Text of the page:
Bill tells children it's OK to exploit women
This is not smut city! On my first (and only) trip to Las Vegas, as a woman I was offended that there were fliers, brochures and business cards advertising prostitutes littering the streets. It was a major disappointment for my first trip to the mainland, and I'm in no hurry to visit Vegas again.
Now they are considering a bill to legalize prostitution in Hawaii?
Is this what we want to teach our children -- that exploitation of women is acceptable? Our beautiful Hawaii to be littered with smut advertising in the streets? Auwe!
Let's turn a blind eye to the ice epidemic, the homeless ... because, obviously, there are a few politicians in the Legislature who can only get it by paying for it. Well, they can always go to Vegas.
Drug testing shouldn't be up to HSTA
Once again, a teacher is arrested on drug charges (Star-Bulletin, Feb. 15
). She reportedly has admitted to the charges.
As a taxpayer, I demand that all teachers be subject to monthly mandatory drug testing. Enough is enough. How are we supposed to educate our youth about the dangers of drugs if the educator is on drugs?
Why does the state have to "negotiate" (fancy word for "ask permission") with the Hawaii State Teachers Association on this issue? As citizens, we demand it!
Illogical EIS brouhaha shows anti-ferry bias
If some of the members of the Legislature feel the Hawaii Superferry should complete an environmental impact statement
, then shouldn't Young Brothers and all other entities who engage in commercial activities in all the state-owned harbors across the state meet the same requirement? The targeting of a single business while not holding others to the same standard is ludicrous at best and smacks of special interest meddling at worst.
It wasn't that long ago that Young Brothers relocated its facilities in Honolulu Harbor. Was an EIS required? I doubt it.
The benefits the Superferry already have been discussed in both news articles and other letters to the editor, so there's no need to rehash that.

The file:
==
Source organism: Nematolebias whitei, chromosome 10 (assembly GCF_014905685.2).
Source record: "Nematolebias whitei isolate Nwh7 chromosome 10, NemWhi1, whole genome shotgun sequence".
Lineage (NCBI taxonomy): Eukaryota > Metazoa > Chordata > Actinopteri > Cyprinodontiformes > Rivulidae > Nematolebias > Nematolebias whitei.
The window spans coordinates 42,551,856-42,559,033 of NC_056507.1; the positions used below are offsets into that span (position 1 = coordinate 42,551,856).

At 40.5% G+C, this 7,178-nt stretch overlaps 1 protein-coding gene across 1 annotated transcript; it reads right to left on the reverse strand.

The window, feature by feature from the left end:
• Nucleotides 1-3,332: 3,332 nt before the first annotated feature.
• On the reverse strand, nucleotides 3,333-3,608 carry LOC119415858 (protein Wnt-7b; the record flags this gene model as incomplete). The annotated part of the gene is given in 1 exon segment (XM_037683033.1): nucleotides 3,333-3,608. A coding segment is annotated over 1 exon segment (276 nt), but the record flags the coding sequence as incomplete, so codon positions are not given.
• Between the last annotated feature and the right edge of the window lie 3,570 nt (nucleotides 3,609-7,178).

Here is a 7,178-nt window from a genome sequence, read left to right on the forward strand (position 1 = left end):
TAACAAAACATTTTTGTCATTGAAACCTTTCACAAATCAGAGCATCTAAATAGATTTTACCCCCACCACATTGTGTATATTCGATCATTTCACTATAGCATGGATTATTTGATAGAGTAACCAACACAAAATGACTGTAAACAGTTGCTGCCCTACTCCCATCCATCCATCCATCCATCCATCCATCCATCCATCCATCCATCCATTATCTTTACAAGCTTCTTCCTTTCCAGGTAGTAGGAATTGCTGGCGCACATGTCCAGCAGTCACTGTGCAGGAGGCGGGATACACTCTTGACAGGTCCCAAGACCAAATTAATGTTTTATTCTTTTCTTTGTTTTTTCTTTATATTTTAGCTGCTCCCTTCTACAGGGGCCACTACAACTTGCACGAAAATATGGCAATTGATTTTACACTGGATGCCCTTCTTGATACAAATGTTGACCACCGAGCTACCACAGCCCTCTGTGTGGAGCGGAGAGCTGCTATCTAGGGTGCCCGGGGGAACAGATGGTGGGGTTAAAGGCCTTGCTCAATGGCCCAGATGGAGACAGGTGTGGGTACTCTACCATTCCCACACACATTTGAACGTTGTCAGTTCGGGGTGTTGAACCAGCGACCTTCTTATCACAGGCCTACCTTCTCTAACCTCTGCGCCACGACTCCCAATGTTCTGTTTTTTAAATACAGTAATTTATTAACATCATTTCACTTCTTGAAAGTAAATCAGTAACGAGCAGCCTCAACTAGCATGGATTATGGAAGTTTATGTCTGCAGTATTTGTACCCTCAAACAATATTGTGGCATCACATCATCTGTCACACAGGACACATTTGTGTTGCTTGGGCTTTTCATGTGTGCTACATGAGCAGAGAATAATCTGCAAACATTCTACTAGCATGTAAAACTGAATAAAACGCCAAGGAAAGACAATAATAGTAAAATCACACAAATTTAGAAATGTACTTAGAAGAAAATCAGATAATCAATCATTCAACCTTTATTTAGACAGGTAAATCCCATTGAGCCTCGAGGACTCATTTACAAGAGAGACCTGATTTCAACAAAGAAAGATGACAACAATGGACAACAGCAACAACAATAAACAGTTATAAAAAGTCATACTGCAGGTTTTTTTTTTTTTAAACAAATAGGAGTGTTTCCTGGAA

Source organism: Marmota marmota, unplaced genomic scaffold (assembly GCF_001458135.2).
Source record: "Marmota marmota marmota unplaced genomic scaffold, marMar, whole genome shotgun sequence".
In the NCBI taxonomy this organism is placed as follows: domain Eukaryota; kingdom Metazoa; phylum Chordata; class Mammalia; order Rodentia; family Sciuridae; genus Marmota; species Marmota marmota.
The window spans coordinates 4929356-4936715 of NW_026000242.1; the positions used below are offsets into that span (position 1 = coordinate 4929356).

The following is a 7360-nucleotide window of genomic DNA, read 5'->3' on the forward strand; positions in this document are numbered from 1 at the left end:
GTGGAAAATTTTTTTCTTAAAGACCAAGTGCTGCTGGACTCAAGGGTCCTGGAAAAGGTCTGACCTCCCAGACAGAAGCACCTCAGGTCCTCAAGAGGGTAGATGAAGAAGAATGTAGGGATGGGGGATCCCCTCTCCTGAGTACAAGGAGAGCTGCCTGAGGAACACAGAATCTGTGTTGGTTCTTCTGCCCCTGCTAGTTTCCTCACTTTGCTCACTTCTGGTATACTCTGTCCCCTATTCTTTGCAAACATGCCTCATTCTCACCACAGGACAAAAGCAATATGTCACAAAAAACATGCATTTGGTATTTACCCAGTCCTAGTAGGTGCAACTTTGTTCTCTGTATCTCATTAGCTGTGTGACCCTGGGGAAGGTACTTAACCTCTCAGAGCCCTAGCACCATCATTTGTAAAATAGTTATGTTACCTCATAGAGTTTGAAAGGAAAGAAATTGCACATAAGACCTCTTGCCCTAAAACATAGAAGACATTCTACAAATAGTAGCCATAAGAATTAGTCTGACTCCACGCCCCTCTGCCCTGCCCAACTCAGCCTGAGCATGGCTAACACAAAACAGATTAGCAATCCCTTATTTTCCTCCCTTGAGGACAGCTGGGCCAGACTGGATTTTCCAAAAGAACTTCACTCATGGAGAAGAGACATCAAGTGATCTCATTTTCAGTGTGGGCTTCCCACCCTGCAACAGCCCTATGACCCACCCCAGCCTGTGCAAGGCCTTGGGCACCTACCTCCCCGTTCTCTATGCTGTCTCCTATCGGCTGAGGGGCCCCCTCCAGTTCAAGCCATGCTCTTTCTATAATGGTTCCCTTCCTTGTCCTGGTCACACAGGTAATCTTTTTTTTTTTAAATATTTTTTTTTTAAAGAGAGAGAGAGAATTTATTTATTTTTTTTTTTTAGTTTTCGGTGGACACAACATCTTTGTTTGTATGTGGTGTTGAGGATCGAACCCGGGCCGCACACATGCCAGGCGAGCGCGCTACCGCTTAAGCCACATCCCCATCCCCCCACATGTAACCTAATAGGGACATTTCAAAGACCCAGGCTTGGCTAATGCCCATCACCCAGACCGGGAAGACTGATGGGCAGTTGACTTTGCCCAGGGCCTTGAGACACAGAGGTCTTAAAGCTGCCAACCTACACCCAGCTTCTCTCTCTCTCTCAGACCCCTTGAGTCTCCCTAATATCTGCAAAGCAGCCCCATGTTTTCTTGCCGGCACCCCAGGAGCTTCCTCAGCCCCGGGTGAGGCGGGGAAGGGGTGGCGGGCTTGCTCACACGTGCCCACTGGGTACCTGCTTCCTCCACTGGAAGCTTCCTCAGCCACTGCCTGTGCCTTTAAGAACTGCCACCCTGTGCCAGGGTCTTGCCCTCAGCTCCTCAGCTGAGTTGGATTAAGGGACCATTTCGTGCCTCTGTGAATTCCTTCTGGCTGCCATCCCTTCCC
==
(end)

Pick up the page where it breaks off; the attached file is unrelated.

Opponents make it sound as if the Superferry will have as many departures and arrivals as Aloha and Hawaiian Air. This is far from the case.
Whether you're talking about invasive species or cross-channel movement, the Superferry should only be held to the same standards and procedures that are required of Young Brothers. I only mention Young Brothers because it has been one of the most vocal opponents of the Superferry and has gone so far as to impose changes as to how freight is moved to Maui -- a tactic obviously intended to enlist more support for its opposition.
If the Superferry is viable, it will succeed and the state will benefit. If it turns out to not be a viable means of interisland travel, it will fail and go away.
Let 'peace' supporters go talk to radical Islam
I believe Robert Kinslow's letter Thursday
about a U.S. Department of Peace is a grand idea.
All we have to do is convince Kinslow to take the lead in these discussions with the Islamic factions over there in their own countries. If he could take along certain others who agree with him, it would be more impressive.
Grammys need more variety from Hawaii
Gary Chun's commentary on slack key winning a Grammy every year shows his ignorance in the process of how musicians win these awards ("Cut Grammy slack-key strings," Star-Bulletin, Feb. 13
). I carried the Grammy drive for Hawaiian music myself for about seven years from the mid-'90s to just about the time it became reality, and what I learned is that musicians here in Hawaii are not interested in paying the yearly membership dues. They have their own reason, but it's not because they don't have the funds.
In 1995, Michael Green, former chairman for the National Academy of Recording Arts & Sciences asked me why after so many years and efforts the Hawaiian musicians were not joining to support a Hawaiian music category -- could it be a "brown and white thing?" I told them I did not think so, but if asked the same question today my reply would be that although it's not the obvious reason, I think it does play an underlying role.